Tony Withers

Assistant Professor, Department of Earth Sciences.

My research

I am an experimental petrologist. I'm particularly interested in the origin, incorporation, storage and processing of volatile elements in terrestrial planets. My students are investigating the use of non-traditional stable isotopes as tracers of mantle processes, the stability of nitrogen-bearing phases at upper and lower mantle pressures, the hydrogen content of nominally anhydrous minerals in sub-continental lithosphere and in extraterrestrial objects, and the effects of composition and temperature on the structure of silicate glass.

In my lab we use end-loaded piston cylinders for experiments at pressures up to 3.5 GPa. We also have facilities for preparing experimental samples for infrared and secondary ion mass spectroscopy, and high temperature furnaces for glass making and for controlled-atmosphere experiments.

At Western we have a range of high-pressure experimental facilities that span the entire pressure range of the Earth's interior, from crust to core. Crustal pressure experiments are done in Dr Bob Linnen's cold-seal lab, Dr Rick Secco's lab houses the largest capacity multi-anvil press in North America, together with tetrahedral and Walker-style multi-anvil devices, and Dr Sean Shieh has a laser-heated diamond cell facility for experiments at even greater pressure.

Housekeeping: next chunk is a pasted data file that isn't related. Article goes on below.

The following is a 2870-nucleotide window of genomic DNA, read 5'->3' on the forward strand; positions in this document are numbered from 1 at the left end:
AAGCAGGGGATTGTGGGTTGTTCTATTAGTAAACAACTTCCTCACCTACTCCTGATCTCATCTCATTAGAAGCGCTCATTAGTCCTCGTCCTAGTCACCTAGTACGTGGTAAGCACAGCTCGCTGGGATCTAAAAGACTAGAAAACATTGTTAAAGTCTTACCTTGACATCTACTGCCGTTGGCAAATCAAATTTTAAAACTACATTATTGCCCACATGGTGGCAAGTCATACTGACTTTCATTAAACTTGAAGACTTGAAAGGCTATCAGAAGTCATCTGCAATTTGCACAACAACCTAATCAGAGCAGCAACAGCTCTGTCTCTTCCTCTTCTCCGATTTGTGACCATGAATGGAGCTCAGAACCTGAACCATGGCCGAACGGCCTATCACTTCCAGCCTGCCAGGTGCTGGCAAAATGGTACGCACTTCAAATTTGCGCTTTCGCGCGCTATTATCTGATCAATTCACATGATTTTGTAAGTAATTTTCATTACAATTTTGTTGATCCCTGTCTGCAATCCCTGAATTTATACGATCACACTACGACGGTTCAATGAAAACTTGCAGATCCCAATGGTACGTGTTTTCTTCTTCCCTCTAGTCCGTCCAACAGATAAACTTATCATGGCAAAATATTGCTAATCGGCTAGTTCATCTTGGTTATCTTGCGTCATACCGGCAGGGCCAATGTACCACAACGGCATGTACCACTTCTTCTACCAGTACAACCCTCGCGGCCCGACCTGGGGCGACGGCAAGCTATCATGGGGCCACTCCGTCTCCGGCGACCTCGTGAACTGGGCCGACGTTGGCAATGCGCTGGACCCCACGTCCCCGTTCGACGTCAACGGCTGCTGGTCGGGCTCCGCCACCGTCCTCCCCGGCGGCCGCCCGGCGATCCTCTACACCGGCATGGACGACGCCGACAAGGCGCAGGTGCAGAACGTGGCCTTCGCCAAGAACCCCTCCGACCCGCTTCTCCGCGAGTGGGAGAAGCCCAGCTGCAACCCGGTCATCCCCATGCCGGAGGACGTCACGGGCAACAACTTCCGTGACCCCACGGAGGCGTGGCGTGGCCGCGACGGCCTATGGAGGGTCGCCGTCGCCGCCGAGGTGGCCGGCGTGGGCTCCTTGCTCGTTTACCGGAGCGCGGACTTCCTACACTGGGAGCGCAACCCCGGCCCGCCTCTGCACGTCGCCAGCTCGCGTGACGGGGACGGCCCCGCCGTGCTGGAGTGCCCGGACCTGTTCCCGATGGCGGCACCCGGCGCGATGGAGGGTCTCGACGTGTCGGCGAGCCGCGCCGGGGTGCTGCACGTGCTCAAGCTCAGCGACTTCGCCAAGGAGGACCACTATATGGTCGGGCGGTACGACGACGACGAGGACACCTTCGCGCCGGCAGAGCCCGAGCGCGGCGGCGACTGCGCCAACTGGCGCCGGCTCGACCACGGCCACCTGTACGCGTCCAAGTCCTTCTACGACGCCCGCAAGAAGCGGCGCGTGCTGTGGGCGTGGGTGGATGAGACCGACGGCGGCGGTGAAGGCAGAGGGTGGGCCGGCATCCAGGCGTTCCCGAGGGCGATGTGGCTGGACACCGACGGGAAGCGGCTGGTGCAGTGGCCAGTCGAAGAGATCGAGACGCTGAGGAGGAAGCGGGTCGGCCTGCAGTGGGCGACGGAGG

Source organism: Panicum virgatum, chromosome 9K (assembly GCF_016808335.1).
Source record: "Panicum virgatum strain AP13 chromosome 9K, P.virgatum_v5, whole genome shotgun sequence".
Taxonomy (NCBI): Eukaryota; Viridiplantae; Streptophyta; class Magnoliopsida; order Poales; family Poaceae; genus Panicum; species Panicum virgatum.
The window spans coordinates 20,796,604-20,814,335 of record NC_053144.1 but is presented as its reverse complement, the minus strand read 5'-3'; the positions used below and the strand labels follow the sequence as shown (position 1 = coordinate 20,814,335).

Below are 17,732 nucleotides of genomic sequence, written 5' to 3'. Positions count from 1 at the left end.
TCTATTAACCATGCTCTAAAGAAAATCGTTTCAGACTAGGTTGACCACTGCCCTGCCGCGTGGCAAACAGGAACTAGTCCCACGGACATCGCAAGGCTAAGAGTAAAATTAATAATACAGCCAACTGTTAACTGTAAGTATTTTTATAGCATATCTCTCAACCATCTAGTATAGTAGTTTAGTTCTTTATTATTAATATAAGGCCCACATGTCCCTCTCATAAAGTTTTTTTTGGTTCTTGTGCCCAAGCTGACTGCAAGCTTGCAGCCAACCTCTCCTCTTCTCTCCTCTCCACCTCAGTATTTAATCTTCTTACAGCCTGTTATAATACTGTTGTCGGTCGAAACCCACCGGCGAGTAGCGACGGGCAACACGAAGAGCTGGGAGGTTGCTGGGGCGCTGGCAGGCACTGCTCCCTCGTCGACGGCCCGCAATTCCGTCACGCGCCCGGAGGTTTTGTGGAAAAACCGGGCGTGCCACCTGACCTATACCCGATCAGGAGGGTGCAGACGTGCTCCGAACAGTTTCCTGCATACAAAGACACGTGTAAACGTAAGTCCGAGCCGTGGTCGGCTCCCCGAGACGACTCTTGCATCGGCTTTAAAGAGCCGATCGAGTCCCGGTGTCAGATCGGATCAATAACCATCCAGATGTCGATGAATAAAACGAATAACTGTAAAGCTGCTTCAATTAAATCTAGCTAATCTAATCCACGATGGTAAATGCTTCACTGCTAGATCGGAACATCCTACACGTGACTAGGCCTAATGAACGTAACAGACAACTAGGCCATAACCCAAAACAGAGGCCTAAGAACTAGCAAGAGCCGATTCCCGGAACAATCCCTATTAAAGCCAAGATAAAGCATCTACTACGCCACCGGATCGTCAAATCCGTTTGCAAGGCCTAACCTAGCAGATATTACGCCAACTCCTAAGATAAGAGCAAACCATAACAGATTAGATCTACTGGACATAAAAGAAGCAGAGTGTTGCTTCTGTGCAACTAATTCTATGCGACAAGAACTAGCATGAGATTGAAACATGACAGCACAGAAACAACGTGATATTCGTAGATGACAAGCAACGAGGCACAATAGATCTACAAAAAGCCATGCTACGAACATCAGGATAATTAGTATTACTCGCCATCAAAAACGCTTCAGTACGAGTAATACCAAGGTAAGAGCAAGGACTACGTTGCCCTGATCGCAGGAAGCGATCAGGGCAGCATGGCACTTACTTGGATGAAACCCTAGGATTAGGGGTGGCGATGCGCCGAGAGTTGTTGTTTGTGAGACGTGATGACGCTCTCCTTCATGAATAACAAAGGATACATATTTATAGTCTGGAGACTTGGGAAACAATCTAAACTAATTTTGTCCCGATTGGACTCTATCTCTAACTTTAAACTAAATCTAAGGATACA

Publication list

For an up to date list of my publications, use one of the following services:

If the button doesn't work, here's the link to my ResearcherID; the Google Scholar version is usually more up to date.


I teach undergraduate courses in metamorphic petrology and the origin and geology of the solar system. I also occasionally teach thermodynamics and phase diagrams in igneous petrology, and sometimes give guest lectures in mineralogy. I run a short course in planetary science for graduate students, and a seminar series for graduate students in the collaborative Earth and planetary science program at Western.

A few of my teaching tools can be found here.

Other things I do

I maintain code used for data acquisition, for data reduction and analysis of spectroscopic data, and to perform other useful tasks.

Most of my code for Igor Pro is hosted at (user name: tony). In addition, a couple of online tools are linked below.

By popular demand, I've brought the water fugacity calculator here from its former home. Here's a very compact python version for your fugacity-calculating pleasure.

And here's the molar weight calculator.

Last revised: 2017